Take note.  We are in Northeast Bremer county.  We're not situated in the nice little bubble that Waterloo/Cedar Falls and Waverly are in.  And, if you grow in town, you have some micro-climate help.  Nope, we're not complaining.  But, we are educating.  Every year, we try to push the boundaries of the growing season without being dumb about it.  We expect to lose a few things every season because we pushed the envelope too far in one direction or the other.  Just as long as we don't lose too much, we will be fine.

Curious about first and last NORMAL frost dates for your zip code?  Well, you can go here and enter your Zip.  The dates for Tripoli are April 28 and October 3.  However, I can tell you that over the last three years, we have had frost dates in mid-September and have even had freeze dates in week 3 of September.  The dates given as the normal first/last frost dates are the point where there is a 50% chance that the last frost date will be LATER than the Spring date given and EARLIER than the Fall date given.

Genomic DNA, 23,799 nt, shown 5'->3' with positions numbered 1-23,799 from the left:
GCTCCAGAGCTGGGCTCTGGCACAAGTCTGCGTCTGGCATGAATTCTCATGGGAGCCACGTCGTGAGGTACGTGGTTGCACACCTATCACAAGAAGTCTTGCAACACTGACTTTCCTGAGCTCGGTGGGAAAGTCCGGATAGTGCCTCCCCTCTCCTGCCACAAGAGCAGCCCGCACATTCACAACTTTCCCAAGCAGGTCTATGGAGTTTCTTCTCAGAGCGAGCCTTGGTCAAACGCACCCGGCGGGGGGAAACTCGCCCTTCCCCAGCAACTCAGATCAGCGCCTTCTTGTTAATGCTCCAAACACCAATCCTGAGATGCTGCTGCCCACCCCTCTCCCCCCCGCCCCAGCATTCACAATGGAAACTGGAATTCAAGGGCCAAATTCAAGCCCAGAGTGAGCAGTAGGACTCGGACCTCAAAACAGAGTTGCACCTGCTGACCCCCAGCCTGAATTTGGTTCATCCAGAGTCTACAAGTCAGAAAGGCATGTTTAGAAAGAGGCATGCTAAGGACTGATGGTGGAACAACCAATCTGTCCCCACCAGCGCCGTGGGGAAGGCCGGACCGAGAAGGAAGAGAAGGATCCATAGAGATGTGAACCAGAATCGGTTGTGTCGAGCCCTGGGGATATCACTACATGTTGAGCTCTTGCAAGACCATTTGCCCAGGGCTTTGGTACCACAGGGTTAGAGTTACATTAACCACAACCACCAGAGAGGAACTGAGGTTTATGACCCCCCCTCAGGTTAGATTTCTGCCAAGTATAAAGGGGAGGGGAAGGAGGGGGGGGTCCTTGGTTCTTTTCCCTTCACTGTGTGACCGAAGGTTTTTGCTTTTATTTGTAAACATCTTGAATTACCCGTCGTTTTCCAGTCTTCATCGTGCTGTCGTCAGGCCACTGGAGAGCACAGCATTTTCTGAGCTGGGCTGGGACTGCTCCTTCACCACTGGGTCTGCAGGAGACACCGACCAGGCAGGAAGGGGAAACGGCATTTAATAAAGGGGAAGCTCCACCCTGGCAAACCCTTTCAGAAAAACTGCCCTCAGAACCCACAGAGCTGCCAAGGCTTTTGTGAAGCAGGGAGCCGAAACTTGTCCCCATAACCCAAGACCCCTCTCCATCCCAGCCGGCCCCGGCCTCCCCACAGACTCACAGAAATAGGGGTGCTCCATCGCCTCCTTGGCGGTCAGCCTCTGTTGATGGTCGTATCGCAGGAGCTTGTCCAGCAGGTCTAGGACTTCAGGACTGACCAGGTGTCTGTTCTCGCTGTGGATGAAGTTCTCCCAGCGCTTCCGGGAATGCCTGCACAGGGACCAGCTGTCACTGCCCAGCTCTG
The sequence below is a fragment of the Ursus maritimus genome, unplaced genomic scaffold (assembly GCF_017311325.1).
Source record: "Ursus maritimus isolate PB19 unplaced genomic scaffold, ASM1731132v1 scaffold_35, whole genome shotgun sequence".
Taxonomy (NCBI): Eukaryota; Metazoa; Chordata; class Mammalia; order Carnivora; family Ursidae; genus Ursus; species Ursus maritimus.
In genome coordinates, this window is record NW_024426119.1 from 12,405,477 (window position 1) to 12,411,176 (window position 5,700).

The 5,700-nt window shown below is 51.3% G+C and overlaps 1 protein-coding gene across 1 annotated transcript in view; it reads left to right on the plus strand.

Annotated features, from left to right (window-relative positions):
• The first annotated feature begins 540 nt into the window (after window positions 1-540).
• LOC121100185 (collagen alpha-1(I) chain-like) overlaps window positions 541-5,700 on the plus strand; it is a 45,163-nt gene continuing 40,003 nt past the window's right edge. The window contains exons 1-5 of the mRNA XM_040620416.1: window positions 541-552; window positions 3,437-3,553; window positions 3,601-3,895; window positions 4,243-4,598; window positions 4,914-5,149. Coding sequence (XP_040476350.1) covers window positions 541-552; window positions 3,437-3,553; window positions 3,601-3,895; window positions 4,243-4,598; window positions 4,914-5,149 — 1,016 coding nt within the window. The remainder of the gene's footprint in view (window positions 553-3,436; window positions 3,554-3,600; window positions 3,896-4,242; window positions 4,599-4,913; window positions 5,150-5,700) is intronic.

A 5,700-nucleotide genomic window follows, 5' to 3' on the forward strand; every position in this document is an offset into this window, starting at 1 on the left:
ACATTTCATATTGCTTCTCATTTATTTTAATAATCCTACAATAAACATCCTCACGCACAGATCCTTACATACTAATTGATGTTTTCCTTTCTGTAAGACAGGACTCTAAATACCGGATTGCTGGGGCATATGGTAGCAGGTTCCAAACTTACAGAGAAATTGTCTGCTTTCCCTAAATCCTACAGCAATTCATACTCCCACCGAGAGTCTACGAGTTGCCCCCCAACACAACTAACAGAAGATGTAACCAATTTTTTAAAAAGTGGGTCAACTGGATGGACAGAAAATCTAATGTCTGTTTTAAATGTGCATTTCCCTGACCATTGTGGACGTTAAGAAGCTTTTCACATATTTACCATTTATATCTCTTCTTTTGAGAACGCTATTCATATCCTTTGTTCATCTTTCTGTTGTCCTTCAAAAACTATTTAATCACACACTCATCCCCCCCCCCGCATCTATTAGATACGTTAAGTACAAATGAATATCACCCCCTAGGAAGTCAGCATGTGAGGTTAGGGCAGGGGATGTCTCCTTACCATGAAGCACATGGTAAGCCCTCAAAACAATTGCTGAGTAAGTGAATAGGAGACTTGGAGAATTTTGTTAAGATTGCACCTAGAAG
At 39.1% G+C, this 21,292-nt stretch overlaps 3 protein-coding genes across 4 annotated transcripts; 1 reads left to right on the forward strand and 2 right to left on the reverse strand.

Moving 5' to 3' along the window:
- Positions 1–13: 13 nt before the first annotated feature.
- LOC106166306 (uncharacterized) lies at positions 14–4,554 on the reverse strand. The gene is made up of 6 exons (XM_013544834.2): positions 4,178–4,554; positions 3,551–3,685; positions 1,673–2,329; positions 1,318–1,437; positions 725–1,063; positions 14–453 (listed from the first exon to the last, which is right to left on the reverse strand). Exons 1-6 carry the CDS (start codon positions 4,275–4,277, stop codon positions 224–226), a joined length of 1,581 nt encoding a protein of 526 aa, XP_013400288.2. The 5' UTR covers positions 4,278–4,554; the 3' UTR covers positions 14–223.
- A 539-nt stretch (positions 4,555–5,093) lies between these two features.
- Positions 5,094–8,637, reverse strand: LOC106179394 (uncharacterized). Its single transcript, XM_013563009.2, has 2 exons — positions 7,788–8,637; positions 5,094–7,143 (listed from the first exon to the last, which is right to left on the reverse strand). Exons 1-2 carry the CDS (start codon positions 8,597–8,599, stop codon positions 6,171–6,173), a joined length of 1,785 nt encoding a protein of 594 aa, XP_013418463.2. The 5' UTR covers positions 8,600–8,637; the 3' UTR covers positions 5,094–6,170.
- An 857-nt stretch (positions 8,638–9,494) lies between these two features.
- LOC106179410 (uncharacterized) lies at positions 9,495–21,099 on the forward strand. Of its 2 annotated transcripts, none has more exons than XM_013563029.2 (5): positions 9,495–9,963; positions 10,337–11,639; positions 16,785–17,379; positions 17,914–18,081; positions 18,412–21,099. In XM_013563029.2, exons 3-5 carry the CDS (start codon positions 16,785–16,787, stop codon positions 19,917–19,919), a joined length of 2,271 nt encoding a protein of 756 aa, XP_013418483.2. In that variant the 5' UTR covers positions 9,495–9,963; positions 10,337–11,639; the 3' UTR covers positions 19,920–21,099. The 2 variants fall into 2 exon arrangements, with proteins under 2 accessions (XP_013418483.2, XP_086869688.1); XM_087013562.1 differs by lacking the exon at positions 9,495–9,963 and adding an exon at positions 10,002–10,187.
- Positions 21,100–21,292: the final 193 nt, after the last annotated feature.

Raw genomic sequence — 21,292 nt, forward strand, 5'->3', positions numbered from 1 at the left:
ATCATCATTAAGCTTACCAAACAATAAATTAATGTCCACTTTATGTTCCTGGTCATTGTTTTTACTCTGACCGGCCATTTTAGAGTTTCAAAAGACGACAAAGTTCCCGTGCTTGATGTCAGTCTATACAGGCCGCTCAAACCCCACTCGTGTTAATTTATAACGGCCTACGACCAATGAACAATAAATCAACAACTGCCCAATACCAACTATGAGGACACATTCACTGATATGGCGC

If you are more serious about this, you can go to the NOAA climate normals page and download information there.  According to this date, Tripoli has a 50% chance of having a 36 degree F or lower temp after May 6 and a 50% chance under 32 degrees (freezing) after April 28.  Simply put, frosts that can impact our crops can occur at temperatures 36 degrees and colder.    Clearly, the prior site is taking the numbers for a FREEZE.  But, fine, it all depends on the year.  Sep 25 is our 36 degree marker and Oct 3 is the 32 degree marker for Tripoli.

But, before you get too crazy with these numbers, consider some of the other numbers in the PDF from NOAA.  How is that Waukon actually has dates that look like a longer growing period than we do, but the map above shows Waukon (Allamakee) as much shorter?  We all need to remember that the stations for which data is collected all have their own micro climates.  After all, we don't want things to be too simple, do we?